Belfast Telegraph

Trapped in his own body

Ulster DJ talks about her father's death

By Audrey Watson

FOR first-time mums, showing family members a scan picture of their healthy unborn baby is a moment to treasure, but for Downtown Radio Breakfast Show presenter, Caroline Fleck, the memory is tinged with sorrow.

FOR first-time mums, showing family members a scan picture of their healthy unborn baby is a moment to treasure, but for Downtown Radio Breakfast Show presenter, Caroline Fleck, the memory is tinged with sorrow.

For, as the young woman pointed out her son's face to her father, they both knew that a cruel disease would deprive William Fleck of the chance to meet his grandchild.

Although little Jack is now six-years-old, the memory of her father's death has led the rising radio star to become involved with the Motor Neurone Disease Association, a charity dedicated to providing vital assistance for sufferers and their families.

Motor neurone disease is a horrific and always fatal disease of the nervous system.

It attacks the motor neurones, which send messages from the brain to the muscles.

As the motor neurones die, the muscles weaken and stop working, eventually paralysing the body.

Although heartbreaking to recall, Caroline, (31) has spoken candidly to Sunday Life about her father's death, in the hope of raising awareness of the illness that effectively "traps people in their own bodies".

"Looking back, I realise that dad was suffering symptoms for quite a few years," says the 31-year-old.

"He was in his late 40s, when I started to notice that he was walking in a peculiar way, and stumbling a bit.

"At that time, I was living in Belfast, working as a cardiac nurse in the Royal Victoria Hospital, and would only have got home every three weeks.

"I also noticed that he was losing a lot of weight.

"At first, I thought this was great as Daddy was a big man, but as the months went on, I realised that there was something very wrong.

"He was worried himself, especially when he starting to lose dexterity in his fingers.

"Dad had also been suffering from constant pain in his legs for many years before that, and he and mum had gone to numerous GPs to try and find out what was wrong.

"There isn't a specific test that can diagnose motor neurone disease, and it was only diagnosed when he was referred to a neurologist."

The diagnosis and the realisation that he was going to die, had a terrible effect on William's physical health, and while the life expectancy after diagnosis for most sufferers is between two and five years, William Fleck died nine months later, aged only 55.

"Dad took it very badly," continues Caroline. "He didn't want to talk about it and we, as a family, didn't openly talk about it - which we probably should have.

"My mum is a nurse, and she found it very difficult as well.

"I think when you work in the healthcare sector and illness affects somebody so close, you become very clinical and can't accept what is happening.

"For a long time, we were in denial. I think my dad just gave up.

"His symptoms became very advanced, very quickly.

"He knew that there was no cure, that he was going to become trapped in his own body, and he knew that he was going to die."

Although her father's death is still hard to talk about, Caroline hopes that her story will raise awareness, and encourage more people to support fund-raising events, the proceeds of which will go towards finding a cure and making day-to-day life easier for sufferers.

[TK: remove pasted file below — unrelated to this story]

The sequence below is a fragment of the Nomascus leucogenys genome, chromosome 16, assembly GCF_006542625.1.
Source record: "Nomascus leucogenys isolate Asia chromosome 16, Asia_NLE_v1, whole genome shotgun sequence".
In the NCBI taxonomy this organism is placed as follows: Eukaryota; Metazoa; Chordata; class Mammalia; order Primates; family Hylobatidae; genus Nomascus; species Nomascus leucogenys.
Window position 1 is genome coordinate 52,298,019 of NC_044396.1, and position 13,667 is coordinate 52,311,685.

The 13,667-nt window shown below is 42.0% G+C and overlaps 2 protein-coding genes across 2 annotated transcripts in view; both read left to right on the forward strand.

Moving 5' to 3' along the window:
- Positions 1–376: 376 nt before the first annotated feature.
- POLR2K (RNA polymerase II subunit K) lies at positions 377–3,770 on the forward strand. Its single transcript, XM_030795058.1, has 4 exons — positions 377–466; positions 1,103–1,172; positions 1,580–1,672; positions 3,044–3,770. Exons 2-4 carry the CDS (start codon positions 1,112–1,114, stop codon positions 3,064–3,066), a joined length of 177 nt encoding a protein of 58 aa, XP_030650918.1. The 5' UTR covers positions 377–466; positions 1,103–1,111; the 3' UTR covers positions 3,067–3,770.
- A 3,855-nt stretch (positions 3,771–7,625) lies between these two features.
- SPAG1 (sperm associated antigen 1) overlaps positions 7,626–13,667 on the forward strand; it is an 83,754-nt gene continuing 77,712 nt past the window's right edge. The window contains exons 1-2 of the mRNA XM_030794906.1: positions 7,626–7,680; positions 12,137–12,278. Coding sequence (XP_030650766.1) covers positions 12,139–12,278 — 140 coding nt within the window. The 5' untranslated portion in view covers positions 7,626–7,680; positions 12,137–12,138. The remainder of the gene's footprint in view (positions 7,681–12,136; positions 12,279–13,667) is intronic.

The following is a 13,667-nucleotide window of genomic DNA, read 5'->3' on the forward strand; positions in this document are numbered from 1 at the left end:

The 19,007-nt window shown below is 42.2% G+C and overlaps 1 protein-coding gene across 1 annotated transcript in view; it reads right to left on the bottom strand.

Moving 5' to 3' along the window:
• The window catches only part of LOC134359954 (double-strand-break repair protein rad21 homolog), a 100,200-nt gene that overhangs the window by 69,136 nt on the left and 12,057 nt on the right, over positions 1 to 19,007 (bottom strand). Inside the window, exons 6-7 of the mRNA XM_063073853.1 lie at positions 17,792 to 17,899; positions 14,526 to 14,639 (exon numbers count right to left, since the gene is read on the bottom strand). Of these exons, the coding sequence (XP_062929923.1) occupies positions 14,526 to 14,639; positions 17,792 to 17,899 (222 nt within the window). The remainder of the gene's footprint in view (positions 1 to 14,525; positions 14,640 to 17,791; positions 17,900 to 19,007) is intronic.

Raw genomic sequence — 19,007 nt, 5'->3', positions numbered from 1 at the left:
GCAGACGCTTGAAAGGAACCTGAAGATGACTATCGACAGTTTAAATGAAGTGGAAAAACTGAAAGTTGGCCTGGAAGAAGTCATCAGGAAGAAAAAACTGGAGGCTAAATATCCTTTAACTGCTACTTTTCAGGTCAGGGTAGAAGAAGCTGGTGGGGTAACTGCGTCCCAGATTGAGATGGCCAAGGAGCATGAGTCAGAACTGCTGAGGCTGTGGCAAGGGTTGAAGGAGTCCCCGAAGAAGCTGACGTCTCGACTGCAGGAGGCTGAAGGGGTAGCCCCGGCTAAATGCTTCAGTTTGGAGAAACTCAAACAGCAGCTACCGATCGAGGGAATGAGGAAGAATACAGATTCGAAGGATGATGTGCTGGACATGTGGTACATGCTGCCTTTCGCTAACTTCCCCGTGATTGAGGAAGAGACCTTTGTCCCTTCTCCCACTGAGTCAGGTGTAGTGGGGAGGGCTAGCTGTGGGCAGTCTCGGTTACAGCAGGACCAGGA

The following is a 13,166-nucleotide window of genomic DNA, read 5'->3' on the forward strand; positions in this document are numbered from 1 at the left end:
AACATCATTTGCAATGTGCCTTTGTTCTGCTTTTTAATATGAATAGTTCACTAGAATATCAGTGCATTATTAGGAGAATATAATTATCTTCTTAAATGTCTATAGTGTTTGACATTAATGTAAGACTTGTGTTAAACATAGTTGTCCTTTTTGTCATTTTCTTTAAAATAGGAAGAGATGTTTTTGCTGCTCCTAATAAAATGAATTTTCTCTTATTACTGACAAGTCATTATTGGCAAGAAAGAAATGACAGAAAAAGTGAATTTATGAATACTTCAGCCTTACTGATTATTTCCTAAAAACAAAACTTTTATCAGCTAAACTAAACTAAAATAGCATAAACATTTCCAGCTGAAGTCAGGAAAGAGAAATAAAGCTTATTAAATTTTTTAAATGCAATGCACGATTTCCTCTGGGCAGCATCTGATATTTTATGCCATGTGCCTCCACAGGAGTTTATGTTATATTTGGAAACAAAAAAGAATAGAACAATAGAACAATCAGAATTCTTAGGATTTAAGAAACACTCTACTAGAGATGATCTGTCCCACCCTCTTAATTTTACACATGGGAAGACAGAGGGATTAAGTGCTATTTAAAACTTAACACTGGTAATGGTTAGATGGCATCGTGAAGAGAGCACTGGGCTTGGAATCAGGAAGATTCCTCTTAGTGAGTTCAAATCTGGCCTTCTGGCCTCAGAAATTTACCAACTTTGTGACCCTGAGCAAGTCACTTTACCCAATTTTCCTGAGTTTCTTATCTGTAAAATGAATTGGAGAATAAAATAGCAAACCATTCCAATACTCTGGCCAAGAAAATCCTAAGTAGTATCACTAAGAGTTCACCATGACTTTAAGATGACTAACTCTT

"Dad's decline was terrible to watch. His legs became so weak that he needed crutches and then, a short time later, a Zimmer frame.

"I found it so hard to watch, he wasn't an old man.

"Dad was very proud and he found it very hard to accept help from us.

"His arms then weakened, and he lost the power of those as well.

"The worst part of motor neurone disease is that the brain is not affected, and the person is aware of what is happening to them and terrified of what is going to happen next.

"Dad's speech was the next thing to go, and he was soon unable to communicate at all.

"At the end, my dad was completely disabled. He was unable to swallow and then the motor neurones that control the respiratory systems weakened as well, and he slipped into a coma, from which he never recovered."

In the latter stages, a heavily-pregnant Caroline and her brother moved home to help their mother, who at that stage was the main carer, therefore enabling William to pass away peacefully in his own home, surrounded by his family.

"It was very upsetting, but I knew I had to keep myself going for my baby's sake," says Caroline, "and we had tremendous support from local health services.

"My mum is an inspiration to me. I don't know how she managed to keep going, and keep encouraging my dad. She smiled and praised him every day.

"At the very end, we were all there and mum just held him and told him that it was alright for him to go.

"She was left living on her own. They were childhood sweethearts, he was her first boyfriend, and suddenly it was all gone.

"She was very angry at the disease for taking away her husband.

"When my son was born, a few months later, it gave her a reason to carry on. But even now, she still finds it difficult.

"There are moments when I get angry myself.

"Dad was a young man. He should be here, going out and playing football with his grandson, and all the things that grandparents do.

"I had my second scan shortly before dad died, and one of the last things I did was show him the picture.

"You could see Jack's face clearly and dad tried to smile, so I knew he knew what it was.

"But then I saw a tear trickling down his cheek.

"And I knew that he also knew the end was near, and he would never get to see the baby in the picture.

"There was nothing he could do, he was trapped in his own body and there would never be any escape."


From Belfast Telegraph